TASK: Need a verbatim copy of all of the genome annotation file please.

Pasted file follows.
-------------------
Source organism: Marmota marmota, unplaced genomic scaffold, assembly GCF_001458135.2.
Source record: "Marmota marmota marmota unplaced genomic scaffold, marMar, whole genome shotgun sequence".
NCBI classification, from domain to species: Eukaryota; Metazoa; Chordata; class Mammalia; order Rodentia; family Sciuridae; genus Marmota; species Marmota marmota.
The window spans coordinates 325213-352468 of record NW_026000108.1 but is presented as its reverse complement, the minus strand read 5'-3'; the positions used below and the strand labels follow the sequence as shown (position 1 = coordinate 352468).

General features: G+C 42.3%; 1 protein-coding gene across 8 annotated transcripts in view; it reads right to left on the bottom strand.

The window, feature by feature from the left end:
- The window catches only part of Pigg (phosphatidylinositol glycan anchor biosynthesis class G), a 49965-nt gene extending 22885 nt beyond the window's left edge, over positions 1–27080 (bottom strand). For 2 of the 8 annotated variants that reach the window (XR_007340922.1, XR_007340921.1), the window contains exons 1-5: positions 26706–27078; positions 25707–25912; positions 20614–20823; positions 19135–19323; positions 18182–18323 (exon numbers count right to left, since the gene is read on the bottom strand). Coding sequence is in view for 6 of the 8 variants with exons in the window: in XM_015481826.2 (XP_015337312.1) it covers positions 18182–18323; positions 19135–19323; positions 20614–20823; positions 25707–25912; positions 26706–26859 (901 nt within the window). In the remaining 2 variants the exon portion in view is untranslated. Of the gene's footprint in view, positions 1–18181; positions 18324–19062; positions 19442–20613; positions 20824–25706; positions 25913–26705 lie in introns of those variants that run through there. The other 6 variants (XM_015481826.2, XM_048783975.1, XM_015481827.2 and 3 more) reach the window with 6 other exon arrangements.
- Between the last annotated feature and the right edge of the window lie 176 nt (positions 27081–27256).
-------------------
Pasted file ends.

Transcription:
Source organism: Marmota marmota, unplaced genomic scaffold, assembly GCF_001458135.2.
Source record: "Marmota marmota marmota unplaced genomic scaffold, marMar, whole genome shotgun sequence".
NCBI classification, from domain to species: Eukaryota; Metazoa; Chordata; class Mammalia; order Rodentia; family Sciuridae; genus Marmota; species Marmota marmota.
The window spans coordinates 325213-352468 of record NW_026000108.1 but is presented as its reverse complement, the minus strand read 5'-3'; the positions used below and the strand labels follow the sequence as shown (position 1 = coordinate 352468).

General features: G+C 42.3%; 1 protein-coding gene across 8 annotated transcripts in view; it reads right to left on the bottom strand.

The window, feature by feature from the left end:
- The window catches only part of Pigg (phosphatidylinositol glycan anchor biosynthesis class G), a 49965-nt gene extending 22885 nt beyond the window's left edge, over positions 1–27080 (bottom strand). For 2 of the 8 annotated variants that reach the window (XR_007340922.1, XR_007340921.1), the window contains exons 1-5: positions 26706–27078; positions 25707–25912; positions 20614–20823; positions 19135–19323; positions 18182–18323 (exon numbers count right to left, since the gene is read on the bottom strand). Coding sequence is in view for 6 of the 8 variants with exons in the window: in XM_015481826.2 (XP_015337312.1) it covers positions 18182–18323; positions 19135–19323; positions 20614–20823; positions 25707–25912; positions 26706–26859 (901 nt within the window). In the remaining 2 variants the exon portion in view is untranslated. Of the gene's footprint in view, positions 1–18181; positions 18324–19062; positions 19442–20613; positions 20824–25706; positions 25913–26705 lie in introns of those variants that run through there. The other 6 variants (XM_015481826.2, XM_048783975.1, XM_015481827.2 and 3 more) reach the window with 6 other exon arrangements.
- Between the last annotated feature and the right edge of the window lie 176 nt (positions 27081–27256).